Well, Kevin, it’s not only parsley I’m afraid. The larger the chuck, the smarter it is. In my backyard I had two tunnel openings (one under the garden shed) and the adjoining neighbor had two. I understand there are five tunnel openings per homestead. The beast ate anything young, green and growing in my garden. After trying various methods I finally borrowed a Havahart trap. I baited it with corn on the cob and, for variety, added some watermelon. It took us two entire summers to trap the beast. It would walk all around it, sit and stare at it and finally after a 20 minute séance with it, it took the bait. My kind neighbor transported him elsewhere.
awww shucks 🙁
In Arizona ground squirrels will chew through drip systems and level a garden in no time, quails love squash leaves (only the tiny leaves of course) and birds just ate all my fall/winter pea seedlings.
Sorry Woody chewed your oak fence.
Have you ever tried planting Fritillarias? The bulbs have a pungent odor. The odor is a natural deterrent to rodents. The plants are also resistant to deer. I don’t know if it work but perhaps worth trying.
Gardening is an adventure!
Kevin Lee Jacobs says
Bonjour, Oriane – I just received a shipment of Fritillaria bulbs — thanks for the advice. Woody, finding the parsley gone, moved on to the next crop: Cabbage! He ate all but 5 heads, which I have since pulled. What a voracious appetite!
you can try reinforcing the bottom of your gate with some hardware cloth stapled to it, perhaps
my dad used to just shoot the critters.
Beatriz (in ct) says
This past spring i had a fine family of five on my lot. I was able to catch the mom and one of the babies using a haveheart trap. Found it at home depot. It traps the animal and then u release it somewhere very very far away ( the next town over ) they come back. Make sure you set the trap during the day, you dont want to set it at night you might catch a racoon or worse a skunk. Bait itwith parsley lol! If you dont trap it now it will come back in spring. Lots of luck
Someone suggested red pepper flakes when I had a ground hog eating my flowers. I sprinkled them all around his plant of choice and he left it alone the rest of the season.
Kelly F says
It’s Woodchuck Gate! Oh. my. word! FB is certainly a brat!! I can’t believe he just ate through the screen. I’ve heard that sprinklers with motion censors can work, but these little suckers are tenacious. Trapping Capt’n Destructo might be the best option to get rid of him for good – before he finds a girlfriend….
Kevin I have woodchucks on my 5 acres for many years and I left them alone because I too do not want to hurt them BUT this year one little devil entered my bird feeding area. I found him squeezing through the 4″ slats under my deck so I had someone crawl under the deck and nail chicken wire behind the slats. He now has dug a huge hole under my cedar fence and exits by jumping on a large rock onto my deck and down the stairs.
I am at wits end on how to stop him. I have filled the hole in several times with rocks, crumpled chicken wire, large gravel, and anything else I can think of. He keeps the hole cleaned out and now he now has borrowed under my gate!
I watched him last night and he came out of the hole looked around and left down the deck steps. I have nothing left in the garden that attracts him or her but he keeps coming in anyway. Any suggestions?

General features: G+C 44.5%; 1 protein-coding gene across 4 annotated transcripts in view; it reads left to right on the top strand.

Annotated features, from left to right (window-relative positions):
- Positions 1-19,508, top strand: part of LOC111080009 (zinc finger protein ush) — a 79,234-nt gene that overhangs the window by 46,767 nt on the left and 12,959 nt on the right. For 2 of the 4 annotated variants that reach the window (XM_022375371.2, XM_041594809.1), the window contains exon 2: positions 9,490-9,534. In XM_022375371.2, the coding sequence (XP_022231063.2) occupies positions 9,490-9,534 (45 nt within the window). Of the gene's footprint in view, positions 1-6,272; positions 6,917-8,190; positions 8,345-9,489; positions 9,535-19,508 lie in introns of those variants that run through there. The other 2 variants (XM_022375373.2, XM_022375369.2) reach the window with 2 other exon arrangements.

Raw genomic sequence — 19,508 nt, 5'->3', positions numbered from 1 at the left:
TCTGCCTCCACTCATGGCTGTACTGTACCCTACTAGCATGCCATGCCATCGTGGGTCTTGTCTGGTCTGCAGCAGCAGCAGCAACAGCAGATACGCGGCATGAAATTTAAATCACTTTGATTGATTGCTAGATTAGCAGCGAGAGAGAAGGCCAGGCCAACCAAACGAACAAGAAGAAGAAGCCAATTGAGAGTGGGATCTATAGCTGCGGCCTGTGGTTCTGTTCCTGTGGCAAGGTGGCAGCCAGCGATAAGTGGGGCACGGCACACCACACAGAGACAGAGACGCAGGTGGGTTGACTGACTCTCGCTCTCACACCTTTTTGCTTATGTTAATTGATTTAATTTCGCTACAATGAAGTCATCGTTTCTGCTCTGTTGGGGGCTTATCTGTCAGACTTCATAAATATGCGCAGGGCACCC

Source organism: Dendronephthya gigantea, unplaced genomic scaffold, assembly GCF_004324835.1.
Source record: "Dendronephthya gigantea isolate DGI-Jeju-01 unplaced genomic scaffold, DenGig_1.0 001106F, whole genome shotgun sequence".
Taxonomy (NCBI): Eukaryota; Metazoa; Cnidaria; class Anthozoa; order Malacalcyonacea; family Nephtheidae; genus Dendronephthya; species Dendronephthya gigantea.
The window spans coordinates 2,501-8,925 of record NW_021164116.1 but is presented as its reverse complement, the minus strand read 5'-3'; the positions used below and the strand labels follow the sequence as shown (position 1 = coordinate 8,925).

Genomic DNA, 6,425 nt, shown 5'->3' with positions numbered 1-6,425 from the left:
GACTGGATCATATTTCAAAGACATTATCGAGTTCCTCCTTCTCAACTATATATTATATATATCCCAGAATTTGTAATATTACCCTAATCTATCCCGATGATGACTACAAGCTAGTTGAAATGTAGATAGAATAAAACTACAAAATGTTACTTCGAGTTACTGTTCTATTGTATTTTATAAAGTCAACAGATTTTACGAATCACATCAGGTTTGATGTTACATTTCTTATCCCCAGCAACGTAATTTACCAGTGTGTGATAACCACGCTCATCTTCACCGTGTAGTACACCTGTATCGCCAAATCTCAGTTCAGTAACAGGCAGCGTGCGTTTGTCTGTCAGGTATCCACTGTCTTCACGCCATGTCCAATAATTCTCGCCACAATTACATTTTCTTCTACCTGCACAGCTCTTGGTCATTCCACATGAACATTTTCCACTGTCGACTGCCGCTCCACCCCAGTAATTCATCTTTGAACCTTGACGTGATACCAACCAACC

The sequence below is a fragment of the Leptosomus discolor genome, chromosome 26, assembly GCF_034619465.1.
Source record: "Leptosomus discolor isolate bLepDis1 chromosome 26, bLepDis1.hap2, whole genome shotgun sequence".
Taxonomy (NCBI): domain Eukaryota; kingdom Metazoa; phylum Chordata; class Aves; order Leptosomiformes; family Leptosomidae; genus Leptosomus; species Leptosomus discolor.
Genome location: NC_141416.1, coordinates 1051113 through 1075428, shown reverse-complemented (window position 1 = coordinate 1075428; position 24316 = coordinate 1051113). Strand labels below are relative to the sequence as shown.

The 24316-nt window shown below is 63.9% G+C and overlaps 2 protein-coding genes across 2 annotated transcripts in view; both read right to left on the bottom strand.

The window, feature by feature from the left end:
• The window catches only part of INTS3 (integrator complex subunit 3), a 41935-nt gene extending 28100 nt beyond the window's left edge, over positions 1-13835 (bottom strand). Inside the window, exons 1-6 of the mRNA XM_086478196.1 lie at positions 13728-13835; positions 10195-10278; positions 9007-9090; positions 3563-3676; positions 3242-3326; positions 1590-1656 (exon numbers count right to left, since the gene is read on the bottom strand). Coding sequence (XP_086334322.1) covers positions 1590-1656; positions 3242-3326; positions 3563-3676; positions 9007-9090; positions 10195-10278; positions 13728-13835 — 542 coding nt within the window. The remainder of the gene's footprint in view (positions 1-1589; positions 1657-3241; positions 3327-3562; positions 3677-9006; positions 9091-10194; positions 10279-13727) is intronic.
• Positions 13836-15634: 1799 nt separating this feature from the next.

Woodchuck, not cute. They burrow under outbuildings and damage foundations, they eat my garden. We dispatch them too. There is plenty of food for them in the timber. I plant my veg garden for us, not the animals. **jumping off my soapbox**
I trapped a groundhog this past spring using cucumbers. It took one day and I relocated it. However, as someone above said, others seem to be attracted once there’s been one living in your area. Constant Vigilance!!
GRRRrrrrr groundhogs! Ate the floor of my shed, tunneled extensively under it, whole family. Mowed down first round of crops in spring, EVERYTHING and then some!
Purchased a Hav-a-Heart trap and pulled FIVE out of my small yard, relocated to a wooded area where I work (had permission)
I live in Kansas and have almost every kind of critter in my garden and even critters outside of my garden that I need to keep away. For little things like woodchucks, beaver, deer, raccoons, etc; shave up some Irish Spring soap. For some reason they really do not like it and it will not kill them. For the COUGARS and COYOTE that often walk up on my deck, you can put BBQ charcoal briquettes around the perimeters of your property, pour a little chlorine on it and the males will think that another male has marked his territory and go somewhere else.
Does anyone have any tips on how to keep the bald eagles that are growing in number from eyeing my two tiny Yorkies? This is where I draw the line!
why not plant some parsley outside the fence?
Why not get yourself a .22 caliper pistol….its the best Woodchuck defense on the market…
My problem is that the groundhogs want to hibernate under my house. They had babies and the mother would not let the plumber in to turn the water on. I won’t be here after October and I need to keep them out of the hole they dug under my house or I will have another family next year. Fox urine? The kitty litter is perfumed soon?? Mothballs? What? Help?
Diana Nadanyi says
Now repeating what I just wrote. Need to keep groundhogs from hibernating in the hole they have under my house. Fox urine cat litter- it us perfumed? Mothballs? Help they scare the plumber.
Clever, aren’t they!
My husband decided to break all of his beer bottles and push them into the woodchuck hole thinking they would find another place to live. We woke up and there was smashed glass all over the garden. Not his best idea!!!